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Research

Unexpected finding may help diabetic eye disease treatments

07/05/2018
The unlikely discovery of a lipid in the eye, previously thought to only exist in the skin, has researchers optimistic about its potential to help prevent diabetic retinopathy (DR).

The research, conducted by scientists from Michigan State University (MSU) and published in Diabetes, could lead to new techniques that help stop blood vessels leaking.


"Our study presents an unexpected finding that the connections between cells in the retinal blood vessels contain unusual, long-chain lipids that may keep vessels from leaking, possibly preventing diabetic retinopathy from occurring."
Professor Julia Busik, study author

“Our study presents an unexpected finding that the connections between cells in the retinal blood vessels contain unusual, long-chain lipids that may keep vessels from leaking, possibly preventing diabetic retinopathy from occurring,” study author Professor Julia Busik said.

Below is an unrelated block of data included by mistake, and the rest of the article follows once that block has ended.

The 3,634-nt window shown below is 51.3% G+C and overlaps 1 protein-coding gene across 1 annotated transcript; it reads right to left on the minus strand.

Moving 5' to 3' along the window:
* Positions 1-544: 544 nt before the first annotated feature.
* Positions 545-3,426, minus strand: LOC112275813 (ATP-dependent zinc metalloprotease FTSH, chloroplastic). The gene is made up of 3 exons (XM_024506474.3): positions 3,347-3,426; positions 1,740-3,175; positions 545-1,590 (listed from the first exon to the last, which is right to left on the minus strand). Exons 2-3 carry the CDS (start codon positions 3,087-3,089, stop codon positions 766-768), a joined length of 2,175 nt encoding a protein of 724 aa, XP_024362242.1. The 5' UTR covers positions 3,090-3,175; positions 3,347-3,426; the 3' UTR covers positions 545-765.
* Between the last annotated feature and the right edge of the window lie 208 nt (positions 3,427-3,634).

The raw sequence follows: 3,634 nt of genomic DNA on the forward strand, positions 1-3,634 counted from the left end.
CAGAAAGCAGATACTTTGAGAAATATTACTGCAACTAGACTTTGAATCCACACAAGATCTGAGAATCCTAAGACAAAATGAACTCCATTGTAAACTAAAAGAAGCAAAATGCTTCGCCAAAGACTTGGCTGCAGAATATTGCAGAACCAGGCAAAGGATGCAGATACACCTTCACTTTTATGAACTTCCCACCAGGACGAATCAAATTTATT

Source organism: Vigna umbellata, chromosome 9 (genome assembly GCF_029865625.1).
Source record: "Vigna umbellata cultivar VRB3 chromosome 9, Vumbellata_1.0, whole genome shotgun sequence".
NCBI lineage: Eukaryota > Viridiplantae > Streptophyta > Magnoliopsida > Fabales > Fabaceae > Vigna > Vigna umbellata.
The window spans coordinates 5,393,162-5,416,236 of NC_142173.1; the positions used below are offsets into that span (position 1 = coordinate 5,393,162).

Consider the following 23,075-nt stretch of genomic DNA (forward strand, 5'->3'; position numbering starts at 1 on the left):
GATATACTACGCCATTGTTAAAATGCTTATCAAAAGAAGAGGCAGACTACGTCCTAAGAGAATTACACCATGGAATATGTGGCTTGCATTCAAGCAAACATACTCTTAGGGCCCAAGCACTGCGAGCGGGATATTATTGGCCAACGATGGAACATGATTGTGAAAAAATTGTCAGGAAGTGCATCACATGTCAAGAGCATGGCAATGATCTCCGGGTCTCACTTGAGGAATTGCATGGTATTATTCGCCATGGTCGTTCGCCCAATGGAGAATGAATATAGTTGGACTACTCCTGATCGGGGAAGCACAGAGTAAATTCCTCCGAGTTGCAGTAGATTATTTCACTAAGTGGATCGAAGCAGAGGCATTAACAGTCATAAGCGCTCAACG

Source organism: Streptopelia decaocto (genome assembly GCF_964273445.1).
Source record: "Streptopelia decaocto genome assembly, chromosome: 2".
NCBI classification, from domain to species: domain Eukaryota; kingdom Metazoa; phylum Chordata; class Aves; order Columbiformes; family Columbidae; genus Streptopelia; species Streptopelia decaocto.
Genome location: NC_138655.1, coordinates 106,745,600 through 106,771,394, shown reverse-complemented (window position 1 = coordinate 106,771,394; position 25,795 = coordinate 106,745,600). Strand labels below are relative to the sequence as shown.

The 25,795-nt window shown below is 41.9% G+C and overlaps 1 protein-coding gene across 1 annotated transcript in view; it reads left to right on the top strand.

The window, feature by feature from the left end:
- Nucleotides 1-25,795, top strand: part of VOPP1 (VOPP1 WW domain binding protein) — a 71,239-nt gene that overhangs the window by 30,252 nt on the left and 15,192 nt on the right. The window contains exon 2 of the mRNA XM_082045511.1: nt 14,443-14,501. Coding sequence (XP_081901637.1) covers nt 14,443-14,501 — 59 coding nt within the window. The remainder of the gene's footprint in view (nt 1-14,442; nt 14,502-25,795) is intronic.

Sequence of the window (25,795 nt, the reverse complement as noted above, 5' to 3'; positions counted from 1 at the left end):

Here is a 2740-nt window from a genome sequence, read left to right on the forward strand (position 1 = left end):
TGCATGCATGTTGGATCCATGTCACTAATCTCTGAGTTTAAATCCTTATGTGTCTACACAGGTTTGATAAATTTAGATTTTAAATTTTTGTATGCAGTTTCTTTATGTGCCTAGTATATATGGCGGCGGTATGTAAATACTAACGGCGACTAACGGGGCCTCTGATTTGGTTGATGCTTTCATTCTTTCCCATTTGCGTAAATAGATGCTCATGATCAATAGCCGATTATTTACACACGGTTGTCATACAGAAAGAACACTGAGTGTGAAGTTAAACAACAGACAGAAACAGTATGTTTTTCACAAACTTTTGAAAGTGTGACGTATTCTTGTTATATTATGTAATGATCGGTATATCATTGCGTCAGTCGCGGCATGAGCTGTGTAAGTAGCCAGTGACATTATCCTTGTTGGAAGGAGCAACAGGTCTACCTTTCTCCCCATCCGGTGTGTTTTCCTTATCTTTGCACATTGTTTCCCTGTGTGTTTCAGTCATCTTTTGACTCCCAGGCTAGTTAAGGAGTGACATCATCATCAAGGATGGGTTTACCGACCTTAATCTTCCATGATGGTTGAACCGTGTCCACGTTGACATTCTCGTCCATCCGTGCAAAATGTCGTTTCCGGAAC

Diabetes can expose blood vessels to high levels of glucose and unhealthy amounts of lipids, which throws off the balance of nutrients that are transported throughout the body. According to Busik, the disease also suppresses the enzyme ELOVL4, which decreases its ability to produce these helpful lipids and prevent further damage.

“When this becomes unbalanced, the vessels leak and become fragile, leading to the development of diabetic retinopathy. It appears though, that these long-chain lipids and the enzymes that produce them can protect the retina and its blood vessels,” Busik said.

The next phase of research will focus on further understanding what these lipids can do and how they are situated in the retina’s tight junctions, in order to potentially establish new treatments.

“Incorporating more of the long-chain lipids into the eye could potentially be a new treatment down the road and involve injections or even eye drops. We’ve found good lipids in the eye that have the potential of changing the development of diabetic retinopathy,” Busik added.

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